Burn-out

Burn-out is described as “a feeling of intense fatigue, loss of control and inability to achieve concrete results at work” by the World Health Organisation

In Europe, it is estimated that one out of every two cases of work absences is due to chronic stress, which is a determining factor in burn-out. While it is still difficult to explain this phenomenon from a biological point of view, the large of workers who experience burn-out are subject to a high workload combined with other sources of stress, such as a lack of autonomy, little recognition, and poor social support or inadequate communication.

According to the experts, no one is safe from having a burn-out.

A person under chronic stress puts his/her body on constant alert. They produce too many stress hormones, mainly adrenaline, and cortisol. In the long term, this extended exposure to stress can lead to health problems.

Burn-out slowly creeps into the worker’s life. The worker’s energy to do his/her job increases, but he/she does not get satisfaction. Frustrations build up and physical symptoms (fatigue, back pain, insomnia, migraine) and psychological symptoms (anxiety, difficulty concentrating, lack of motivation, lack of self-confidence, and self-esteem) may appear. A feeling of failure, excessive detachment, eating disorders, or addictions (drugs, alcohol, medication) may follow.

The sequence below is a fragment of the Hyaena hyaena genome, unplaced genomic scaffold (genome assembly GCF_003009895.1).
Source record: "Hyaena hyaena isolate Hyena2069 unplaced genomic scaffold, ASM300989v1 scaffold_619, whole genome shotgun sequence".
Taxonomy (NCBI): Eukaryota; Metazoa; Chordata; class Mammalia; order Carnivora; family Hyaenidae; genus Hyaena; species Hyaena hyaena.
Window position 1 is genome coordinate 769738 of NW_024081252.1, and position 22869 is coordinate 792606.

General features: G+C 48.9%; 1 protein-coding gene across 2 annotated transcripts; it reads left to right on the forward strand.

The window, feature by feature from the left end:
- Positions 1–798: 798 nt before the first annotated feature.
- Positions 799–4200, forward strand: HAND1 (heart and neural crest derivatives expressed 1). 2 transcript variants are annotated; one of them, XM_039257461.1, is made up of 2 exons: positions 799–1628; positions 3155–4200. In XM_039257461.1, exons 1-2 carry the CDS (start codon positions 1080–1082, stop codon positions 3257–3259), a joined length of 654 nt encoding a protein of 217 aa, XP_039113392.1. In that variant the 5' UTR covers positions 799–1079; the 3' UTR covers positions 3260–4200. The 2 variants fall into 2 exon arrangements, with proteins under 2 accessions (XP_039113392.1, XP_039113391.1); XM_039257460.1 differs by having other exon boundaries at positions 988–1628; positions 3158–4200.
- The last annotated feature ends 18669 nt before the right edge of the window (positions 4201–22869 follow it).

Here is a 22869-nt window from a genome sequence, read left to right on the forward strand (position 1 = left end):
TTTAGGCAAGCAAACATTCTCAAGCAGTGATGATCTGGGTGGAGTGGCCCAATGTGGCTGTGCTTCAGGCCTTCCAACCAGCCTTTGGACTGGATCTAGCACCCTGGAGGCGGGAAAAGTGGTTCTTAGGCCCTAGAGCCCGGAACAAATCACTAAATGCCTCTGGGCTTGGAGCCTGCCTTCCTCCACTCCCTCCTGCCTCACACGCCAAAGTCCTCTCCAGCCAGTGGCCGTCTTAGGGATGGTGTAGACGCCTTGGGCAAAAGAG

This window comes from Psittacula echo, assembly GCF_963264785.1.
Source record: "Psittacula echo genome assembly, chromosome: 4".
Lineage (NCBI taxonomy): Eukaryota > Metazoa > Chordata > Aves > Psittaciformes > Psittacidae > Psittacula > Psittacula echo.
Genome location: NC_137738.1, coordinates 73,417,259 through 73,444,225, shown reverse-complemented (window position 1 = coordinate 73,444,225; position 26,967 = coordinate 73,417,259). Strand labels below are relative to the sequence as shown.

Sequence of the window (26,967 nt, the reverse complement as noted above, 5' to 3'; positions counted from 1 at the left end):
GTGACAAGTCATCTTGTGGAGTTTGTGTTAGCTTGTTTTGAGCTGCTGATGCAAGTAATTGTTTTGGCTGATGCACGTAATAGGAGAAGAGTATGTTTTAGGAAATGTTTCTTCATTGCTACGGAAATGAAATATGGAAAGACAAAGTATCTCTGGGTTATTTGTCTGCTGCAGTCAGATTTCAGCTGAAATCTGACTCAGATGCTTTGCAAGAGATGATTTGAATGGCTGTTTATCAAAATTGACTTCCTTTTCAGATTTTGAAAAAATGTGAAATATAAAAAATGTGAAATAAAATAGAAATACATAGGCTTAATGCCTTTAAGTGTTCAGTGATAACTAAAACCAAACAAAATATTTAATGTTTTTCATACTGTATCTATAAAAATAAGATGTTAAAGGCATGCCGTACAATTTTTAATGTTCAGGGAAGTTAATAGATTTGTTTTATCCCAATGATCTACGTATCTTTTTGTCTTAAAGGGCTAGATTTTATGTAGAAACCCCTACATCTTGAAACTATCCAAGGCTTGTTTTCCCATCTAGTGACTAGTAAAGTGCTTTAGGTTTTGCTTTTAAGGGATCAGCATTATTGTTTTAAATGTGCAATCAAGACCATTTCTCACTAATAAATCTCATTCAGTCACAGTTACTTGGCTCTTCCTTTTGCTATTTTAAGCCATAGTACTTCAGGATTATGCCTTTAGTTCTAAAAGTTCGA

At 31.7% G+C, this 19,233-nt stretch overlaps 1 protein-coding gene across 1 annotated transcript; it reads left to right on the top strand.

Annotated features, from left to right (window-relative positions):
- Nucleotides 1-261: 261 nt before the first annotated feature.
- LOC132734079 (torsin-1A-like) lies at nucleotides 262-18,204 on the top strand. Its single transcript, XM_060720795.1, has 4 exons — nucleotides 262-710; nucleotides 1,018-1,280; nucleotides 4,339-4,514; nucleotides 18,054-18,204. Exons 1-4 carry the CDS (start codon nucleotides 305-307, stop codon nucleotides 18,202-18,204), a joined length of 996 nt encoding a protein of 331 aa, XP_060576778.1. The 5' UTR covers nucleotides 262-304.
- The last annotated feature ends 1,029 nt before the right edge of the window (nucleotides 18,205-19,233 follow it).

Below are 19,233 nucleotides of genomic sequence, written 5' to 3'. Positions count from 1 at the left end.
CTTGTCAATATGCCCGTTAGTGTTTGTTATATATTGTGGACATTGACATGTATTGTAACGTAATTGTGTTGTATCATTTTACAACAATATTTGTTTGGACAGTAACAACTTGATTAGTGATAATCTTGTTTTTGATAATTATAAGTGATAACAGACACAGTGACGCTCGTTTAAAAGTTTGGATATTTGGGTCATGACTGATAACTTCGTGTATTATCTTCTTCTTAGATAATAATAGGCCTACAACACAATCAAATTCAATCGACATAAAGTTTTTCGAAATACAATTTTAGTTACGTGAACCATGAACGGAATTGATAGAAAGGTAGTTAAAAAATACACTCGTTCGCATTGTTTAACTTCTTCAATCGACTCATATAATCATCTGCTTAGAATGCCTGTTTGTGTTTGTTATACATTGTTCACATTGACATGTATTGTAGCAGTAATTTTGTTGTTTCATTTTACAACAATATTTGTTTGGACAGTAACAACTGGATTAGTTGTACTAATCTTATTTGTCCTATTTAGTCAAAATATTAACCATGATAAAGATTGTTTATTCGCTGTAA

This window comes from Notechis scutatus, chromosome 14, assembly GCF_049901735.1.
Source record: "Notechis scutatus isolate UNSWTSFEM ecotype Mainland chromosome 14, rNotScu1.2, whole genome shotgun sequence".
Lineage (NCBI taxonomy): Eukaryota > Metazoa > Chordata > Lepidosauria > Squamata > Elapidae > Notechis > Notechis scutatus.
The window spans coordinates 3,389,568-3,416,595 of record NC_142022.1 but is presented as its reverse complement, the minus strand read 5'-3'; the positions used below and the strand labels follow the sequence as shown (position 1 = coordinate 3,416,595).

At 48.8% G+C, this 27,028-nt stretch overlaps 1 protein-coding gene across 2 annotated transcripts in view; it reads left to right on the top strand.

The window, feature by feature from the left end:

To correct such a situation, the worker often chooses to invest even more in his work, to the point of exhaustion. This can lead to depression which exacerbates the burn-out.

Some advice on how to avoid it:

  • surround yourself well, find support
  • allow yourself to say no
  • be more indulgent towards yourself
  • take time for rest and leisure.
  • practice relaxation, sophrology or yoga techniques.
  • practice physical activity

In case of doubt, it is necessary to establish a diagnosis with a doctor, who will most often recommend stopping work for a while, as rest is essential.

However, this is not enough to solve the problem and avoid relapses. It is also necessary to make real changes to regain a sense of control over your life. To do this, consulting a trained psychologist be a great help. A naturopath can also be very helpful in rethinking your lifestyle and habits.

 

This information is not a substitute for medical advice. You must seek the advice of your doctor or another qualified health professional with any questions you may have regarding your health condition.

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